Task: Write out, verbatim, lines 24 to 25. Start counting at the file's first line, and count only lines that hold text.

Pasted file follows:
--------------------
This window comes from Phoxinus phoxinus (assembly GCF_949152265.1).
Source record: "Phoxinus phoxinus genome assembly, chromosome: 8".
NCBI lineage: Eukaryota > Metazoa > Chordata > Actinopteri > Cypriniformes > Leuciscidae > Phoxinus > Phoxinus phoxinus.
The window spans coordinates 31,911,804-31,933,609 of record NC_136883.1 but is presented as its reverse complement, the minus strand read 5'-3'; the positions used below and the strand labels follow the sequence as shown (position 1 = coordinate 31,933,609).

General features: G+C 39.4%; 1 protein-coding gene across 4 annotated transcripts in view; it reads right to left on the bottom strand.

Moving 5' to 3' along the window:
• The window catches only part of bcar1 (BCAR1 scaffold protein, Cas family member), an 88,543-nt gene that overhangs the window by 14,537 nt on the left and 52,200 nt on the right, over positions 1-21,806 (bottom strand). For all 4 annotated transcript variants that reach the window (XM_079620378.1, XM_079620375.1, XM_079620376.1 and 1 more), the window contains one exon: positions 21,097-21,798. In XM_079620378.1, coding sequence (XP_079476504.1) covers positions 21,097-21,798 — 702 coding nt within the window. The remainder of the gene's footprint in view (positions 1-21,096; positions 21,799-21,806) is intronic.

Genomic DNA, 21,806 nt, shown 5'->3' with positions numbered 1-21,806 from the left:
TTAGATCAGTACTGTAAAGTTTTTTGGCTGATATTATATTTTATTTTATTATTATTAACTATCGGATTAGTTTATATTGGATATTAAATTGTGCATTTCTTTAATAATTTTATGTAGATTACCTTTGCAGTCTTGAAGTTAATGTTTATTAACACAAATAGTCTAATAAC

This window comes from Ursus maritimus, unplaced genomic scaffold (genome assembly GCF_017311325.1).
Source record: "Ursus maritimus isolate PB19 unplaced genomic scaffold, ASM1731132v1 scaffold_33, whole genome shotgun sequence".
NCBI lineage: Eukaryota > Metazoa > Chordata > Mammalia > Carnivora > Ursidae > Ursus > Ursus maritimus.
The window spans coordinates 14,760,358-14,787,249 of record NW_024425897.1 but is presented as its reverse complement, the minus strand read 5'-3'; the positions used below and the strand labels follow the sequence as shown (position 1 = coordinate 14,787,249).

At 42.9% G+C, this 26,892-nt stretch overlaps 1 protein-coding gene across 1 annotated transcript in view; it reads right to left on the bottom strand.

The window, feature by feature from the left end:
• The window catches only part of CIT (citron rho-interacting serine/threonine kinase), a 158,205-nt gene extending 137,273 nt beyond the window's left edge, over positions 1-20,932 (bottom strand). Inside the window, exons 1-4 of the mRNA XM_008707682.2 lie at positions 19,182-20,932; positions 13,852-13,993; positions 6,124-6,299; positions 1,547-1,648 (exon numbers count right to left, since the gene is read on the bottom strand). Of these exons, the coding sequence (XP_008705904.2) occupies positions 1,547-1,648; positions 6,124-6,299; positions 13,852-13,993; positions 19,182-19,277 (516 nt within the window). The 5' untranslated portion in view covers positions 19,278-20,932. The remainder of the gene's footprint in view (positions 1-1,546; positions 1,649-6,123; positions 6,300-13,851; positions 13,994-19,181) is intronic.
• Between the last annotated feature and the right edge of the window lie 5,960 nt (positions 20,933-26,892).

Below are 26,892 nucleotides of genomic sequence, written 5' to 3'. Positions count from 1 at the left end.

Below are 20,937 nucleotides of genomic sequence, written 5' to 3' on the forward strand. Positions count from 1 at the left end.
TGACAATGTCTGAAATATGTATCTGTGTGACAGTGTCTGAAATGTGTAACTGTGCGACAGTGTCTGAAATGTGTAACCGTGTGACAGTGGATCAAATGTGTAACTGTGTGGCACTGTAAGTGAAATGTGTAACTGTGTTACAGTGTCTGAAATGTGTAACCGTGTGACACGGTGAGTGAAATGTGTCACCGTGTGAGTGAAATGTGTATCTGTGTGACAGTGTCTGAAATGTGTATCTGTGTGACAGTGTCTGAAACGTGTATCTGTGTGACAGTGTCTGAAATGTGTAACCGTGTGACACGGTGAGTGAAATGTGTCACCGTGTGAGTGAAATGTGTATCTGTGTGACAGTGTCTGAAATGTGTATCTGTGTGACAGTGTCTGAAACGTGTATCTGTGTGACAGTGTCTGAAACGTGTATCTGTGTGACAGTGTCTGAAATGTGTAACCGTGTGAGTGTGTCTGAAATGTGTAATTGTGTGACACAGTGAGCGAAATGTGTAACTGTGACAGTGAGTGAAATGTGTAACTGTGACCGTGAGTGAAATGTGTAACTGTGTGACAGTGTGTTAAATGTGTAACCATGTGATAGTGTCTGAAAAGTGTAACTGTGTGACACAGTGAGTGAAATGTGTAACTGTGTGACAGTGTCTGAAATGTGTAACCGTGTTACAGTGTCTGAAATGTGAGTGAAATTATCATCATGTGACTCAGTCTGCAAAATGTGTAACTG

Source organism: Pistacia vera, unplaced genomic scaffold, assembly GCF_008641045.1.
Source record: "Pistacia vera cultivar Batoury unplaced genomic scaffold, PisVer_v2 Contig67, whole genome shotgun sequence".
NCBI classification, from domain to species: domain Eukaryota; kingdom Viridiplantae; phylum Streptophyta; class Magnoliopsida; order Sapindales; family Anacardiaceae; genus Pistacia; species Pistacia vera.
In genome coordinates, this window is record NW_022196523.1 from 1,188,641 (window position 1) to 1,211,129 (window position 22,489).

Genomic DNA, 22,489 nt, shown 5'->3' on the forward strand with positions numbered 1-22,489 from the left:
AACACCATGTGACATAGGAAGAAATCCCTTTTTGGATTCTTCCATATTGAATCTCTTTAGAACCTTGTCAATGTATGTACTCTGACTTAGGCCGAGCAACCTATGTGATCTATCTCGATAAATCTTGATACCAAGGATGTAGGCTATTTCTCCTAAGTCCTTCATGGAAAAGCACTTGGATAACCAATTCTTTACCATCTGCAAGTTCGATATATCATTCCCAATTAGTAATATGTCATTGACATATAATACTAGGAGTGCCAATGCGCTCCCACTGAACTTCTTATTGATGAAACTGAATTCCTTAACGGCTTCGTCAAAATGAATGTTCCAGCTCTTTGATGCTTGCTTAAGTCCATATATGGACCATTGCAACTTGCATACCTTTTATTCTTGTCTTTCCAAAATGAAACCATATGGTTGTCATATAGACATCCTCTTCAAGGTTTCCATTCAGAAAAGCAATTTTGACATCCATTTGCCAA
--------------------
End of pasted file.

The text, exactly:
In genome coordinates, this window is record NW_022196523.1 from 1,188,641 (window position 1) to 1,211,129 (window position 22,489).

Genomic DNA, 22,489 nt, shown 5'->3' on the forward strand with positions numbered 1-22,489 from the left: